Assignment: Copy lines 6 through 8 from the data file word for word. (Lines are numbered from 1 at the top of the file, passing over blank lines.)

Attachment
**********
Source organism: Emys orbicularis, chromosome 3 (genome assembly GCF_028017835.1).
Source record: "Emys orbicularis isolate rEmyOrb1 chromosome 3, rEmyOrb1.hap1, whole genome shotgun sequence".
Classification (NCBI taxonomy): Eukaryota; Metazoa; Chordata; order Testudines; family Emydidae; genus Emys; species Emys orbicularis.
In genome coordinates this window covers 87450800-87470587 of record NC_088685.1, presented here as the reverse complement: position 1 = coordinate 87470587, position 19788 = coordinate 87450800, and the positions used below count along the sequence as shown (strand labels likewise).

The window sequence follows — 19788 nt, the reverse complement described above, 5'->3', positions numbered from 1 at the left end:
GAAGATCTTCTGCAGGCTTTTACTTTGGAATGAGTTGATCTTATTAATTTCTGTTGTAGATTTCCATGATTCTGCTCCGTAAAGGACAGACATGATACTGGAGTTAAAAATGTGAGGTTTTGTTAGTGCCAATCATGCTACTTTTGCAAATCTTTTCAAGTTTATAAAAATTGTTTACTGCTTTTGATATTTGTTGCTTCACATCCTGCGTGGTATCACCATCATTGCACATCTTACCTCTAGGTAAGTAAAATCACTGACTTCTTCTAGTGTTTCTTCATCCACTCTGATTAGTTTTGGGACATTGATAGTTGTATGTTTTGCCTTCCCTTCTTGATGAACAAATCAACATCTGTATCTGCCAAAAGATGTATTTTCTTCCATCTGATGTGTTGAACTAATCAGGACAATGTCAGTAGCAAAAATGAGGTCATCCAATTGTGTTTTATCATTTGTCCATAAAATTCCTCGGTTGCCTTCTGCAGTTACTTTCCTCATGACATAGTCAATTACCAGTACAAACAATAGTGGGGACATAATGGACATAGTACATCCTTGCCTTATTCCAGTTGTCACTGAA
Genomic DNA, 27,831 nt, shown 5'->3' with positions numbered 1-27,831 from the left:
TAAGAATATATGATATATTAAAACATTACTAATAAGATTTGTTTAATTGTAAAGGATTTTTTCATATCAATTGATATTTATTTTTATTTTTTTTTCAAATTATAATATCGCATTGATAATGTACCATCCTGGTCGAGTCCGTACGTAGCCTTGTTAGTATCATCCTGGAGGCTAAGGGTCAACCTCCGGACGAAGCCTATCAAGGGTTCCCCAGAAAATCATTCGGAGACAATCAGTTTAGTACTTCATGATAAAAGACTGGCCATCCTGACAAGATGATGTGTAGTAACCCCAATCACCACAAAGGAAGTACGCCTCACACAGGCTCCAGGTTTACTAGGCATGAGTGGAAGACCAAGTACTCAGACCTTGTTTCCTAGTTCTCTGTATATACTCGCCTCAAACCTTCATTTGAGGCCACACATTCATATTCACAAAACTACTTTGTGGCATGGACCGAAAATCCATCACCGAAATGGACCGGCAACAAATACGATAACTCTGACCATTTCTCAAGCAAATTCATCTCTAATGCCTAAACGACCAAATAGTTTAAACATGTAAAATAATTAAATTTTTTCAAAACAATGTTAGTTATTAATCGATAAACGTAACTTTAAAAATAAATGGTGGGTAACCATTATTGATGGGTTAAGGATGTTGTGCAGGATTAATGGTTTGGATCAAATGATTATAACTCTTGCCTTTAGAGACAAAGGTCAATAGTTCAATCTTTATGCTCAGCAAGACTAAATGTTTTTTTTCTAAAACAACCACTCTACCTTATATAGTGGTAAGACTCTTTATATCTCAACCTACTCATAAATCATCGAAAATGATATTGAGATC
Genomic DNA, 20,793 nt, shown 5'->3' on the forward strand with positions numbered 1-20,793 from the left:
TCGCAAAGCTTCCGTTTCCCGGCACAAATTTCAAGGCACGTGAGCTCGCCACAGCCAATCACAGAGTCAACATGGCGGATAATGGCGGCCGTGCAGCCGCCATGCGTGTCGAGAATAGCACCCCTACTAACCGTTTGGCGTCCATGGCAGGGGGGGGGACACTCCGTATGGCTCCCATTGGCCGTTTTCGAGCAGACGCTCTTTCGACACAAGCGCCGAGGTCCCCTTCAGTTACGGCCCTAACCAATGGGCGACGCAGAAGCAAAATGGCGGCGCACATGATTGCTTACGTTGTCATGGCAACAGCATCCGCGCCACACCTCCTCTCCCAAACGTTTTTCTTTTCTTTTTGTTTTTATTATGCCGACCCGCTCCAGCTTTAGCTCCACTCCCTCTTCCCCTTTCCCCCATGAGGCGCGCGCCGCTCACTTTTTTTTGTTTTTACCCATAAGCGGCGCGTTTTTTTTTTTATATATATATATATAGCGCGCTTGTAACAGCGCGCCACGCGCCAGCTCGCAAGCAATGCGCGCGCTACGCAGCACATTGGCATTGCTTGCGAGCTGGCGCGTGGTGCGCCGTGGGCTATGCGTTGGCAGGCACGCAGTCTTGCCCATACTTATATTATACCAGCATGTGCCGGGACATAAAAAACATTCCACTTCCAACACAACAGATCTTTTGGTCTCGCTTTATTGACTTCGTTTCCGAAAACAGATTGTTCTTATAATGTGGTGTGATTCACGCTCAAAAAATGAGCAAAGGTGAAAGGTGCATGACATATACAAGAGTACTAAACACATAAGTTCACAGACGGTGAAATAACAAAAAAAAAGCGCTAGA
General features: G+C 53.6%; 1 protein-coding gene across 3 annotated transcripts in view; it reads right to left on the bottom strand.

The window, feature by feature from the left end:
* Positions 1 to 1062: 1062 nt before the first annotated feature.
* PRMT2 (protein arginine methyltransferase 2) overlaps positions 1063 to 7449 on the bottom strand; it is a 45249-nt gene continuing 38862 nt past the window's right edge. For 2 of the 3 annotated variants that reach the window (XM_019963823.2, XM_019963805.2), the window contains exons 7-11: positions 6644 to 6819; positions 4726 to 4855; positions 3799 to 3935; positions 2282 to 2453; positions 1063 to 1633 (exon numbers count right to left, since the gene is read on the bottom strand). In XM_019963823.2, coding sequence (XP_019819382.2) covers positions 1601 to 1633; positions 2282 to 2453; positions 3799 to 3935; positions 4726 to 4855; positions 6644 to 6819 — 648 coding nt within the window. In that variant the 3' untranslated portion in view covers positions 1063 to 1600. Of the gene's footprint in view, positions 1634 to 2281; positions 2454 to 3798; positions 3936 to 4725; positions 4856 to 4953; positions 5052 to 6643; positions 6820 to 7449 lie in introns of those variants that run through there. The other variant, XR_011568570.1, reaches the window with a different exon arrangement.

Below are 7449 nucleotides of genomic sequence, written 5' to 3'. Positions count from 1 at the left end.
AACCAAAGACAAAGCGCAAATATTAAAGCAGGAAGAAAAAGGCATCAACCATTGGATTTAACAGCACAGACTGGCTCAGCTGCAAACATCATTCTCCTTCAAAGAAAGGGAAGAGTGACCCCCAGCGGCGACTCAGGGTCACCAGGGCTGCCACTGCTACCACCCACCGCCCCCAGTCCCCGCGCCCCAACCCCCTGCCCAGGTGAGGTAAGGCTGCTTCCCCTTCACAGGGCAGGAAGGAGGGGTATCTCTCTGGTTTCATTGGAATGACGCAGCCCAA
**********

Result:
GAAGATCTTCTGCAGGCTTTTACTTTGGAATGAGTTGATCTTATTAATTTCTGTTGTAGATTTCCATGATTCTGCTCCGTAAAGGACAGACATGATACTGGAGTTAAAAATGTGAGGTTTTGTTAGTGCCAATCATGCTACTTTTGCAAATCTTTTCAAGTTTATAAAAATTGTTTACTGCTTTTGATATTTGTTGCTTCACATCCTGCGTGGTATCACCATCATTGCACATCTTACCTCTAGGTAAGTAAAATCACTGACTTCTTCTAGTGTTTCTTCATCCACTCTGATTAGTTTTGGGACATTGATAGTTGTATGTTTTGCCTTCCCTTCTTGATGAACAAATCAACATCTGTATCTGCCAAAAGATGTATTTTCTTCCATCTGATGTGTTGAACTAATCAGGACAATGTCAGTAGCAAAAATGAGGTCATCCAATTGTGTTTTATCATTTGTCCATAAAATTCCTCGGTTGCCTTCTGCAGTTACTTTCCTCATGACATAGTCAATTACCAGTACAAACAATAGTGGGGACATAATGGACATAGTACATCCTTGCCTTATTCCAGTTGTCACTGAA
Genomic DNA, 27,831 nt, shown 5'->3' with positions numbered 1-27,831 from the left:
TAAGAATATATGATATATTAAAACATTACTAATAAGATTTGTTTAATTGTAAAGGATTTTTTCATATCAATTGATATTTATTTTTATTTTTTTTTCAAATTATAATATCGCATTGATAATGTACCATCCTGGTCGAGTCCGTACGTAGCCTTGTTAGTATCATCCTGGAGGCTAAGGGTCAACCTCCGGACGAAGCCTATCAAGGGTTCCCCAGAAAATCATTCGGAGACAATCAGTTTAGTACTTCATGATAAAAGACTGGCCATCCTGACAAGATGATGTGTAGTAACCCCAATCACCACAAAGGAAGTACGCCTCACACAGGCTCCAGGTTTACTAGGCATGAGTGGAAGACCAAGTACTCAGACCTTGTTTCCTAGTTCTCTGTATATACTCGCCTCAAACCTTCATTTGAGGCCACACATTCATATTCACAAAACTACTTTGTGGCATGGACCGAAAATCCATCACCGAAATGGACCGGCAACAAATACGATAACTCTGACCATTTCTCAAGCAAATTCATCTCTAATGCCTAAACGACCAAATAGTTTAAACATGTAAAATAATTAAATTTTTTCAAAACAATGTTAGTTATTAATCGATAAACGTAACTTTAAAAATAAATGGTGGGTAACCATTATTGATGGGTTAAGGATGTTGTGCAGGATTAATGGTTTGGATCAAATGATTATAACTCTTGCCTTTAGAGACAAAGGTCAATAGTTCAATCTTTATGCTCAGCAAGACTAAATGTTTTTTTTCTAAAACAACCACTCTACCTTATATAGTGGTAAGACTCTTTATATCTCAACCTACTCATAAATCATCGAAAATGATATTGAGATC